The new guide and tax return form can be downloaded as a PDF file HERE.

Published in News Update

Royal National Lifeboat Institute (RNLI) in Ireland Information

The Royal National Lifeboat Institution (RNLI) is a charity to save lives at sea in the waters of UK and Ireland. Funded principally by legacies and donations, the RNLI operates a fleet of lifeboats, crewed by volunteers, based at a range of coastal and inland waters stations. Working closely with UK and Ireland Coastguards, RNLI crews are available to launch at short notice to assist people and vessels in difficulties.

RNLI was founded in 1824 and is based in Poole, Dorset. The organisation raised €210m in funds in 2019, spending €200m on lifesaving activities and water safety education. RNLI also provides a beach lifeguard service in the UK and has recently developed an International drowning prevention strategy, partnering with other organisations and governments to make drowning prevention a global priority.

Irish Lifeboat Stations

There are 46 lifeboat stations on the island of Ireland, with an operational base in Swords, Co Dublin. Irish RNLI crews are tasked through a paging system instigated by the Irish Coast Guard which can task a range of rescue resources depending on the nature of the emergency.

Famous Irish Lifeboat Rescues

Irish Lifeboats have participated in many rescues, perhaps the most famous of which was the rescue of the crew of the Daunt Rock lightship off Cork Harbour by the Ballycotton lifeboat in 1936. Spending almost 50 hours at sea, the lifeboat stood by the drifting lightship until the proximity to the Daunt Rock forced the coxswain to get alongside and successfully rescue the lightship's crew.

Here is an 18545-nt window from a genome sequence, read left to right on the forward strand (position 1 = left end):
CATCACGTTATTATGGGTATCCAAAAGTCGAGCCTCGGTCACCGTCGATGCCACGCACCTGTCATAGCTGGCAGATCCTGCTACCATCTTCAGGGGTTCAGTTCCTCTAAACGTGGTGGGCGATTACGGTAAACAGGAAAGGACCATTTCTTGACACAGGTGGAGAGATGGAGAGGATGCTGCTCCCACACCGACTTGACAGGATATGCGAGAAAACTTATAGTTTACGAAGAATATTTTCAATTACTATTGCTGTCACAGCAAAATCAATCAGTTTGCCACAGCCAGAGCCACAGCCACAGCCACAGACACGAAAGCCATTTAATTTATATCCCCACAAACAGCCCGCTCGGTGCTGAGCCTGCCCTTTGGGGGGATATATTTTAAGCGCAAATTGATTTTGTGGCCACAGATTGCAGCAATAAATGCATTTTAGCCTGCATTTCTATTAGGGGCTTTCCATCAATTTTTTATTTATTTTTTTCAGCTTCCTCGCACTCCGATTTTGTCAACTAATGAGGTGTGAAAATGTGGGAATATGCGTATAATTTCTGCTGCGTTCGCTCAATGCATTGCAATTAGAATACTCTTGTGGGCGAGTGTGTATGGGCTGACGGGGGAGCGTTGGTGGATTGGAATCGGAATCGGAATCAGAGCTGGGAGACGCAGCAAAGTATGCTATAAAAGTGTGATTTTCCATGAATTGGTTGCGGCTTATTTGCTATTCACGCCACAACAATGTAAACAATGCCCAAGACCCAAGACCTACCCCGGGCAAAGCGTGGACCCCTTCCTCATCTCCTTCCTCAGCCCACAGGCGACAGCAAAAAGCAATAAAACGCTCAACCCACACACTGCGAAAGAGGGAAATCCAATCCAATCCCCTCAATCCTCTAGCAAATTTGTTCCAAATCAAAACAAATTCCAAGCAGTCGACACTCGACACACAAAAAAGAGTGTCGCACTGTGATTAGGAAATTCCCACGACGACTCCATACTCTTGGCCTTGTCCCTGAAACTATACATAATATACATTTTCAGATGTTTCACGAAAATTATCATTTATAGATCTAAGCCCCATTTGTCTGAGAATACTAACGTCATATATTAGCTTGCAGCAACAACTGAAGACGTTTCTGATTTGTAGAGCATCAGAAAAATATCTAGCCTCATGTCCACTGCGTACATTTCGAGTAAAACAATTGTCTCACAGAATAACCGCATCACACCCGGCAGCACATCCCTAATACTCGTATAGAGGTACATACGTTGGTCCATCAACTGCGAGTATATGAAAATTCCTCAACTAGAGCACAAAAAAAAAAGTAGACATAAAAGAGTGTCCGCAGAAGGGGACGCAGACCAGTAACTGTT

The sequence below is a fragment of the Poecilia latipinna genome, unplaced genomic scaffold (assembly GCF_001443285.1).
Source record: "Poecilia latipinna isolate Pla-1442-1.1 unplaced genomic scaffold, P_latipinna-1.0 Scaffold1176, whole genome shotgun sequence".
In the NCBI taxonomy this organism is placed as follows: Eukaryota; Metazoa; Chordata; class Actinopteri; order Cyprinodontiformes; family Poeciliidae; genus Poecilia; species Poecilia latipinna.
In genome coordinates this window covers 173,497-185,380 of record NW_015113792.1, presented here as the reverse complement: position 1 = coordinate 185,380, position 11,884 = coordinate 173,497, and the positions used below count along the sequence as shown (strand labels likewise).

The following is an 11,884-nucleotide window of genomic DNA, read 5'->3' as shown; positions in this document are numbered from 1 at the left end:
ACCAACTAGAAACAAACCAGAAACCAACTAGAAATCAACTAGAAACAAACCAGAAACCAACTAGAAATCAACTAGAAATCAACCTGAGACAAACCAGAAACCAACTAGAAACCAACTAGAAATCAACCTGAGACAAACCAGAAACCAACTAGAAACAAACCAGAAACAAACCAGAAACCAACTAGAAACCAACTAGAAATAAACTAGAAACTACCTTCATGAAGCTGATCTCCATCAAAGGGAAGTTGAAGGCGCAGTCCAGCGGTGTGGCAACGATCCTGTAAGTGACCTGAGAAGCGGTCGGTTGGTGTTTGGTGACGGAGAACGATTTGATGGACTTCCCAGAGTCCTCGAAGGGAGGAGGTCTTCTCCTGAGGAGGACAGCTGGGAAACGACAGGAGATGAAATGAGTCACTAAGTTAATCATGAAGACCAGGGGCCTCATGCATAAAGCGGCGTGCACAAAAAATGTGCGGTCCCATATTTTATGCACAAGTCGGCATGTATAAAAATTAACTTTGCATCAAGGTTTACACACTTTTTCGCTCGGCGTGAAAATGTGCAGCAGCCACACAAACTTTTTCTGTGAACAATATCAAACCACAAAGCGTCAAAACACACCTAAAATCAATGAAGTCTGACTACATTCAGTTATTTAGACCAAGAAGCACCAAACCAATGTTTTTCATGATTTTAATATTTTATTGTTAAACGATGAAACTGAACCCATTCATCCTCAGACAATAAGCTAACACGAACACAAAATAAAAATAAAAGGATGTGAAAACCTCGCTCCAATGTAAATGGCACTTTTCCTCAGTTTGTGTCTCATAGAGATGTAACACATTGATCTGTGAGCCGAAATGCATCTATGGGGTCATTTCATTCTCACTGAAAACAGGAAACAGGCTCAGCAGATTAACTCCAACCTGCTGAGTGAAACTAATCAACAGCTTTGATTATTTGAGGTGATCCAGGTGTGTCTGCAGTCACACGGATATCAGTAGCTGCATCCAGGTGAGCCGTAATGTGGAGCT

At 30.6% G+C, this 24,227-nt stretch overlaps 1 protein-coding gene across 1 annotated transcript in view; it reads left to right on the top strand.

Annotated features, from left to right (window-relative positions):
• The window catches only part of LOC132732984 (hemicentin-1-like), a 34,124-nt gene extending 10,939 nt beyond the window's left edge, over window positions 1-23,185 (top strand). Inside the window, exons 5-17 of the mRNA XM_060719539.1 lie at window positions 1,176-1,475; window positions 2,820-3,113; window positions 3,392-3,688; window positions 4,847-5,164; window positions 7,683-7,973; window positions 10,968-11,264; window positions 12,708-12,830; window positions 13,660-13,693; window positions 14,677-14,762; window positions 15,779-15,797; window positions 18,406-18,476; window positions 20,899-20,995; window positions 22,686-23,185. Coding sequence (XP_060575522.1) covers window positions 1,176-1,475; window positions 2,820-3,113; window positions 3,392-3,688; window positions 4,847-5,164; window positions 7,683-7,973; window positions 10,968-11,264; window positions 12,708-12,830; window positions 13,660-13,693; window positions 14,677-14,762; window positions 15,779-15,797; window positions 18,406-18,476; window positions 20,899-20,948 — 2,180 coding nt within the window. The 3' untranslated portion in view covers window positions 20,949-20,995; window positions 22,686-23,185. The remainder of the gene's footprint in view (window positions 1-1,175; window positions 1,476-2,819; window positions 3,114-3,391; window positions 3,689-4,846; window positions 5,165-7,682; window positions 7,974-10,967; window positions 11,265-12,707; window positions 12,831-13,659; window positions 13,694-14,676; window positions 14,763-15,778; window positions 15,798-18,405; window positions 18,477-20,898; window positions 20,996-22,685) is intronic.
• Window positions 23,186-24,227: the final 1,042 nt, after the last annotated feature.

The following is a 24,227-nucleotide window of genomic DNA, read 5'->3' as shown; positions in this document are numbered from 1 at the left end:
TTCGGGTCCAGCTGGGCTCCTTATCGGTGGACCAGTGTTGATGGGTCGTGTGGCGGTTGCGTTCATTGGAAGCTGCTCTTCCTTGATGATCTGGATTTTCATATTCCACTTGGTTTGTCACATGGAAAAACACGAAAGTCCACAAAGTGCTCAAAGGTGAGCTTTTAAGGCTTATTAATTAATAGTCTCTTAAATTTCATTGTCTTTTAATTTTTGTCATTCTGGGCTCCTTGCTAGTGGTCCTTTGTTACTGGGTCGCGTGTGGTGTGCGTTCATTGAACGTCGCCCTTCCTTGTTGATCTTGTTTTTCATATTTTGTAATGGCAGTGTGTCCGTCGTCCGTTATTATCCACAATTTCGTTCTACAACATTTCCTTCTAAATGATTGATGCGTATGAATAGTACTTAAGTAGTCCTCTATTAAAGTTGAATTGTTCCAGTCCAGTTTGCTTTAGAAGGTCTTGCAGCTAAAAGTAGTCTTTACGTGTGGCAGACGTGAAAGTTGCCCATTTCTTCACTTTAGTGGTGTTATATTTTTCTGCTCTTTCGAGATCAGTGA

32 Irish lifeboat crew have been lost in rescue missions, including the 15 crew of the Kingstown (now Dun Laoghaire) lifeboat which capsized while attempting to rescue the crew of the SS Palme on Christmas Eve 1895.

FAQs

While the number of callouts to lifeboat stations varies from year to year, Howth Lifeboat station has aggregated more 'shouts' in recent years than other stations, averaging just over 60 a year.

Stations with an offshore lifeboat have a full-time mechanic, while some have a full-time coxswain. However, most lifeboat crews are volunteers.

There are 46 lifeboat stations on the island of Ireland

32 Irish lifeboat crew have been lost in rescue missions, including the 15 crew of the Kingstown (now Dun Laoghaire) lifeboat which capsized while attempting to rescue the crew of the SS Palme on Christmas Eve 1895

In 2019, 8,941 lifeboat launches saved 342 lives across the RNLI fleet.

The Irish fleet is a mixture of inshore and all-weather (offshore) craft. The offshore lifeboats, which range from 17m to 12m in length are either moored afloat, launched down a slipway or are towed into the sea on a trailer and launched. The inshore boats are either rigid or non-rigid inflatables.

The Irish Coast Guard in the Republic of Ireland or the UK Coastguard in Northern Ireland task lifeboats when an emergency call is received, through any of the recognised systems. These include 999/112 phone calls, Mayday/PanPan calls on VHF, a signal from an emergency position indicating radio beacon (EPIRB) or distress signals.

The Irish Coast Guard is the government agency responsible for the response to, and co-ordination of, maritime accidents which require search and rescue operations. To carry out their task the Coast Guard calls on their own resources – Coast Guard units manned by volunteers and contracted helicopters, as well as "declared resources" - RNLI lifeboats and crews. While lifeboats conduct the operation, the coordination is provided by the Coast Guard.

A lifeboat coxswain (pronounced cox'n) is the skipper or master of the lifeboat.

RNLI Lifeboat crews are required to follow a particular development plan that covers a pre-agreed range of skills necessary to complete particular tasks. These skills and tasks form part of the competence-based training that is delivered both locally and at the RNLI's Lifeboat College in Poole, Dorset

 

While the RNLI is dependent on donations and legacies for funding, they also need volunteer crew and fund-raisers.

© Afloat 2020